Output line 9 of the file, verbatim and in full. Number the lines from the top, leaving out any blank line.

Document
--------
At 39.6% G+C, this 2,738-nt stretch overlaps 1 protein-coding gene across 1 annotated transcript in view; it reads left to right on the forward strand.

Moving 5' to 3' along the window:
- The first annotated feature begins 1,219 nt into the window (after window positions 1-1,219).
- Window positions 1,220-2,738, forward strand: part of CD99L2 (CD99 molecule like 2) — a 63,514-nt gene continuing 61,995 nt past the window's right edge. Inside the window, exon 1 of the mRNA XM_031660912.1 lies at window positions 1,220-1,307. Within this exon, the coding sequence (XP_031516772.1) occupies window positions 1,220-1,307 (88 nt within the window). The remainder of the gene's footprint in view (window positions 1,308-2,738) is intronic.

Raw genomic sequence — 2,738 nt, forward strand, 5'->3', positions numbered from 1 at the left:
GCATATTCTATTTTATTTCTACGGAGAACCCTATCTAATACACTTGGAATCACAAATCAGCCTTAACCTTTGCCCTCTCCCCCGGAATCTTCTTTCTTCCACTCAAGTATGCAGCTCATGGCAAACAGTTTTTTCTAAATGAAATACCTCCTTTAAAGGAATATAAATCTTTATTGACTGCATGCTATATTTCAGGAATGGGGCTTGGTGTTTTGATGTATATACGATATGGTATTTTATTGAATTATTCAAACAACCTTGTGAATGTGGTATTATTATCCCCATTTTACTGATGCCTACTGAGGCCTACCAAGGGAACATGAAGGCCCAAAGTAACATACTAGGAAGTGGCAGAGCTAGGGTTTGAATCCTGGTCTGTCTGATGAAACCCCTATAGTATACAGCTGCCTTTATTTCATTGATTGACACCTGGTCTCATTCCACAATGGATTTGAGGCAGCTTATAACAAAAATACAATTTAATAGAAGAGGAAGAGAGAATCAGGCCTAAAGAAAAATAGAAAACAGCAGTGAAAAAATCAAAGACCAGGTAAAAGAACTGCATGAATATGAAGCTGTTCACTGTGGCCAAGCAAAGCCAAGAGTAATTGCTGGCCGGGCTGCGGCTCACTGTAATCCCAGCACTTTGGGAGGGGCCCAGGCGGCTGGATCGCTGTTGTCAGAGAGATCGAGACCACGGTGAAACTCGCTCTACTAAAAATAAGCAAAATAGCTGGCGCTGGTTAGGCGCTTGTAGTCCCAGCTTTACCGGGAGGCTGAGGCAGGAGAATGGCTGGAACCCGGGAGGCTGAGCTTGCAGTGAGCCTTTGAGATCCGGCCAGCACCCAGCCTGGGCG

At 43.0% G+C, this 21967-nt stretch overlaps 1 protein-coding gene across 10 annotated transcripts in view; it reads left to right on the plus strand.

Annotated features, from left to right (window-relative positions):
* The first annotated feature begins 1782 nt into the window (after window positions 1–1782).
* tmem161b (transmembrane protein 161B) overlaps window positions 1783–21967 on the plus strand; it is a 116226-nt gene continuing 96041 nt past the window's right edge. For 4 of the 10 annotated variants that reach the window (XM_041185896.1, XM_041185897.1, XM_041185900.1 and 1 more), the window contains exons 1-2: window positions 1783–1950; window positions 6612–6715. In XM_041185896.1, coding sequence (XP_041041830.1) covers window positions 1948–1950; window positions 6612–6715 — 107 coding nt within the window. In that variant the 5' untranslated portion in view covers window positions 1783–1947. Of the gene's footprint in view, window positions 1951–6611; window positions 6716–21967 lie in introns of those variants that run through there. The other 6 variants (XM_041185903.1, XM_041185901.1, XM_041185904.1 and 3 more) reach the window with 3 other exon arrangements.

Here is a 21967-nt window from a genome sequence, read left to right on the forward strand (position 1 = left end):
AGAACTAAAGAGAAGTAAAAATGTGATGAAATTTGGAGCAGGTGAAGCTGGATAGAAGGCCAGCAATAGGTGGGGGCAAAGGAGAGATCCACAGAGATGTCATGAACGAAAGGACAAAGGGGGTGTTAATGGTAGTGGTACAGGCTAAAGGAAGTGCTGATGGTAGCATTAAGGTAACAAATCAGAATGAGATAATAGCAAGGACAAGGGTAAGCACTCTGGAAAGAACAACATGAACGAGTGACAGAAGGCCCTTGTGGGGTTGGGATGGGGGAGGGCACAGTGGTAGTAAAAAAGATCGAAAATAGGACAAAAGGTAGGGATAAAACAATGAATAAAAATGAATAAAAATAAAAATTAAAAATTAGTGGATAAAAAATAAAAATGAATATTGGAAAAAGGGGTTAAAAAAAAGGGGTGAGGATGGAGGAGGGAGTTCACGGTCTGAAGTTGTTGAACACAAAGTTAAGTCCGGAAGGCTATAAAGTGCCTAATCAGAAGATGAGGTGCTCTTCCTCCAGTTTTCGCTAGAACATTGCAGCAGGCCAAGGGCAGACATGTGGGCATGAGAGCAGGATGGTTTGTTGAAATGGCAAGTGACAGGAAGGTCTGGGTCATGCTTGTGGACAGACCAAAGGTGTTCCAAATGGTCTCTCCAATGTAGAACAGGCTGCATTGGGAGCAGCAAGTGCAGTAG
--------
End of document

* The first annotated feature begins 1782 nt into the window (after window positions 1–1782).